Since the 1980s, pupusas have been a Los Angeles staple for both expat Salvadorans and the ever-growing community of hungry Angelenos willing to venture out to our various cultural enclaves for delicious and inexpensive thrills. And while it’s hard to find a local food lover who hasn’t tried a pupusa, it’s likely they’ve never been to an actual pupuseria. Most of the places in L.A. calling themselves pupuserias are restaurants that just happen to serve the stuffed masa cakes alongside a full menu. But at Koreatown’s La Plancha, it’s all about the pupusas.
Restaurant pupusas are not the same as those corn masa cakes leaking cheese onto the flat top, leaving splotches of grease burnt into the dough. When people used to ask me where to get pupusas, I’d also always tell them to go find a Salvadoran Pentecostal church. They’re everywhere in South Central—there’s even one across the street from Square One dining—but now I direct them towards La Plancha. They have been serving up pupusas since 1981, making them the first and only genuine pupuseria in L.A. It’s the kind of authentic place you might encounter in Los Planes de Renderos or Olucuilta, both popular towns for pupusas outside of San Salvador.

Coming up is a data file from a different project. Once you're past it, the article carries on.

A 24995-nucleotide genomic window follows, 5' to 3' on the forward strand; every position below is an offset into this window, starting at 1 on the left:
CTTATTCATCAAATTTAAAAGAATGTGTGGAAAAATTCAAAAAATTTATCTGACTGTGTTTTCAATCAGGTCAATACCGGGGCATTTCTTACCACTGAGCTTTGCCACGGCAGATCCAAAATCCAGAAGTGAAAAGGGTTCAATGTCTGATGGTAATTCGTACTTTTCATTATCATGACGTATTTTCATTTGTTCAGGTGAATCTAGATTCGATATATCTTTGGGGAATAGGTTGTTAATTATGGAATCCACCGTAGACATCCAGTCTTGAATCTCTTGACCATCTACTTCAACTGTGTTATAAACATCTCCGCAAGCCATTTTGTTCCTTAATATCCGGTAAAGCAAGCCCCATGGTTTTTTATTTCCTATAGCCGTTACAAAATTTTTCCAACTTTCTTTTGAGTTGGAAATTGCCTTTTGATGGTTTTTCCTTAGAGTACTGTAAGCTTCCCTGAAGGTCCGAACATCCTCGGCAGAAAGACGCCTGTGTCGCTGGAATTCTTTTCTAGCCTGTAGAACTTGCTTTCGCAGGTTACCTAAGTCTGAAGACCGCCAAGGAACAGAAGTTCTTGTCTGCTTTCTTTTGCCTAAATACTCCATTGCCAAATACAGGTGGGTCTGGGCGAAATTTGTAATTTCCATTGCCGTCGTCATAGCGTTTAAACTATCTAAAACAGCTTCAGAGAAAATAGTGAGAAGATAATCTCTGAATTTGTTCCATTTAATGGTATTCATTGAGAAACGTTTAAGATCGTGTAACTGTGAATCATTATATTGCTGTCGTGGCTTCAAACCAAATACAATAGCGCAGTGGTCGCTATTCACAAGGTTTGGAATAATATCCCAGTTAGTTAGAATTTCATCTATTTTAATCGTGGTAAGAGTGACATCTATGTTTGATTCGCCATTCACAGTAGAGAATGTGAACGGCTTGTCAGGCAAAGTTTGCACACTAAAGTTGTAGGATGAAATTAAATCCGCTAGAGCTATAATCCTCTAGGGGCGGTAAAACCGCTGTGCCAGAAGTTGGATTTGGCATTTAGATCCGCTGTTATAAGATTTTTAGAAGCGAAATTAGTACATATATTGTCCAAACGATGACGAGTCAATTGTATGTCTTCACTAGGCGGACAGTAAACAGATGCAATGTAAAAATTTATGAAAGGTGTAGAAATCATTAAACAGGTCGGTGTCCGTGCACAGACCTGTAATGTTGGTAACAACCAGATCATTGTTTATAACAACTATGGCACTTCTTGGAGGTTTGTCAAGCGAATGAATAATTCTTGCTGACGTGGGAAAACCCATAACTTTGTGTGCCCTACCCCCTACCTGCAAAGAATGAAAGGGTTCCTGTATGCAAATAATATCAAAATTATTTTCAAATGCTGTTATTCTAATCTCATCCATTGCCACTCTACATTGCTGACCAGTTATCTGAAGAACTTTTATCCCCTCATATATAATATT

La Plancha serves 6 different pupusas, including beans and cheese, loroco flower, and revuelta (mixed) made to order from fresh masa and served with a bright curtido (pickled cabbage) and a cool tomato sauce. These are as good as the ones that are sold by Salvadoran women in front of storefront Pentecostal churches and around MacArthur Park.
There are a handful of main dishes, some breakfast items, and even a nice selection of Salvadoran and national beers like Suprema, Pilsener and MGD. That’s right, Miller Genuine Draft, which is a big hit with older Latinos—just ask your abuelo. Forget about waiting for church to let out on Sunday and head to La Plancha, where the pupusas are so good they’ll have you speaking in tongues.
La Plancha, 2814 James M Wood Bl., Koreatown, (213) 383-1449, laplanchapupusas.com